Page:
Couple Spent 10 Years Building Bali Clifftop Villa: Photos
- Renee Zecha and her husband Christopher Wood spent 10 years building a clifftop villa in Bali.
- It was difficult terrain: the site was divided by a ravine 15 meters deep.
- Today, Uluwatu Estate is a vast collection of interconnecting walkways and villas that cross the estate.
Renee Zecha and her husband Christopher Wood first saw the land in 2002. They were in Uluwatu, one of Bali‘s most remote areas. The terrain in question was barren and inaccessible, perched on top of a cliff. But when Zecha and Wood arrived at the end of the country road, they discovered the true beauty of the site.
“There was no indication that there might be anything special at the end,” Zecha said. “But when I saw it, I was blown away. The view is worth a million dollars.”
Zecha, a former investment banker, had stumbled upon the field by chance.
“Bali has become quite built up. But Uluwatu was the only place in Bali where nothing had really developed except for a few surf shacks and beach cafes,” Zecha told Insider. “We thought there wouldn’t be many opportunities to buy land on the Bali coast for a long time, so we grabbed it.”
A difficult start
As an Indonesian, Zecha was able to buy the land, but while she was building a house in Switzerland and renovating a house in Singapore, she waited until 2009 to innovate. She declined to say how much she bought the land.
The terrain was not without complications. For one thing, the cliff-top site was divided by a 15-meter-deep ravine.
To design the house, Zecha worked with the architectural firm Tristan & Ju. Architect Juliana Chan said the length of the site was the biggest concern. “The most stunning part of the plot is at the end, where it overlooks the Indian Ocean,” Chan told Insider. “The challenge for us was how to plan the spaces, so that one could enjoy the journey of walking through the villa without feeling the length of the site.”
Zecha’s biggest wish for the property was to not lose his sight.
By terracing the land and placing the villa on different levels, the design team ensured that the ocean was visible from every room, including the back of the house. This is how Uluwatu Estate became a vast collection of interconnecting walkways and villas that lead through the park and across the ravine to the cliff view.
The real work begins
When work began, the plot had no electricity or water, so the construction team had to install a generator and a water pipe. Large construction vehicles could not ascend the winding roads that led to the clifftop site, so the limestone rock landscape had to be cleared with small vehicles – and even manually.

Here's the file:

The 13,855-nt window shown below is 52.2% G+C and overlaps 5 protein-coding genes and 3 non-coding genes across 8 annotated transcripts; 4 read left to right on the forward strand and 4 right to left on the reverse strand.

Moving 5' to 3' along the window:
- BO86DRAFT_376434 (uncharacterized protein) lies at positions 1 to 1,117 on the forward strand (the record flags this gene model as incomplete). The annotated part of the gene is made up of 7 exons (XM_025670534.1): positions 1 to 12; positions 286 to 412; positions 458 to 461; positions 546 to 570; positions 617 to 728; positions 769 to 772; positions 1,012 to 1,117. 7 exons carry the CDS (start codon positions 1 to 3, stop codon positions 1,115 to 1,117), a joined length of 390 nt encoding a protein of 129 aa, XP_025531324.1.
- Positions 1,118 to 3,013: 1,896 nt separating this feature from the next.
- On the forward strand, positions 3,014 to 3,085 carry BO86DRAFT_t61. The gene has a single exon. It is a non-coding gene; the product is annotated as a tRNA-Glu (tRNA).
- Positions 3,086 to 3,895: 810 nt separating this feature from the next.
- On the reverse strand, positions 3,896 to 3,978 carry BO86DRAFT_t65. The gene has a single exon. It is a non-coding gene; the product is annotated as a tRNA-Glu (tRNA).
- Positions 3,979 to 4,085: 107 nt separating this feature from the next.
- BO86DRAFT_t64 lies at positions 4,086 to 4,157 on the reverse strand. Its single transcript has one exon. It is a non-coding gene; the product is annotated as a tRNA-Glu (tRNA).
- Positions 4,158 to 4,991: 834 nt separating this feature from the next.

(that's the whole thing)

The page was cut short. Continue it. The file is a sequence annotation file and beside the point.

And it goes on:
The excavated limestone did not need to travel far: it was reused in the walls and foundations of the villa.
Palimanan stone from the volcanic island of West Java has been used to line the walkways and solid teak wood has been carved into the furniture. Traditional Balinese tools were transformed into art installations for the walkways, and 400-year-old mercury jars that had been salvaged from shipwrecks in Java were used to create eye-catching lights around the house.
Although Zecha refused to share the cost of construction, she admitted that they spent far more on furnishings than on the 5,000 square meters of land they purchased. “The land had good value back then,” Zecha said.
It took seven years before Zecha and his family could live on the property, and another three years before it was finished. “I was very Indonesian,” Zecha said of the unhurried process. “You go with the flow.”
A construction in three stages
At the start of construction, three giant volcanic boulders were shipped from East Java, then craned and cemented into the yard. The house grew around them.
“The rocks had to be big to stand out among the tall trees,” Chan said. “We wanted their shape to be unusual so that they would serve as sculptural objects in a landscape gallery.”
During the first four years of construction, the team created the living areas and four bedrooms. They also built a bridge over the ravine in the garden and perfected the infinity pool.
Zecha knew she wanted to share the villa, so she built four more bedrooms – and a spa – in the second phase. Every room has become a purpose-built apartment, from the Tosari Suite with its koi-filled ponds that wrap around the room, to the teak-filled Bromo Suite with its frangipani-scented courtyard.
In the third phase of construction, a two-story building was created at the rear of the house with space for a games room and an office for staff members.
A giant track to the ocean
Before the pandemic, Zecha visited the villa every two months and stayed for up to four weeks at a time. Now she can’t wait to come back. “Once I’m there, I don’t want to leave,” Zecha said. “It’s very quiet and the view is magical.”
When Zecha is not in Bali, she rents out the villa to guests. Angelina Ypma, consultant and former CEO of Bulgari, stayed in the villa with her family when it opened.
“It was like discovering a hidden gem,” said Ypma, who lives in Hong Kong. The sleek luxury aesthetic appealed to her, as did the villa’s soundtrack, created by the rhythmic pounding of the waves on the shore.
Ypma also embraced the drama of the home layout. She told Insider, “Uluwatu Estate is like a giant track leading to the edge of the cliff.”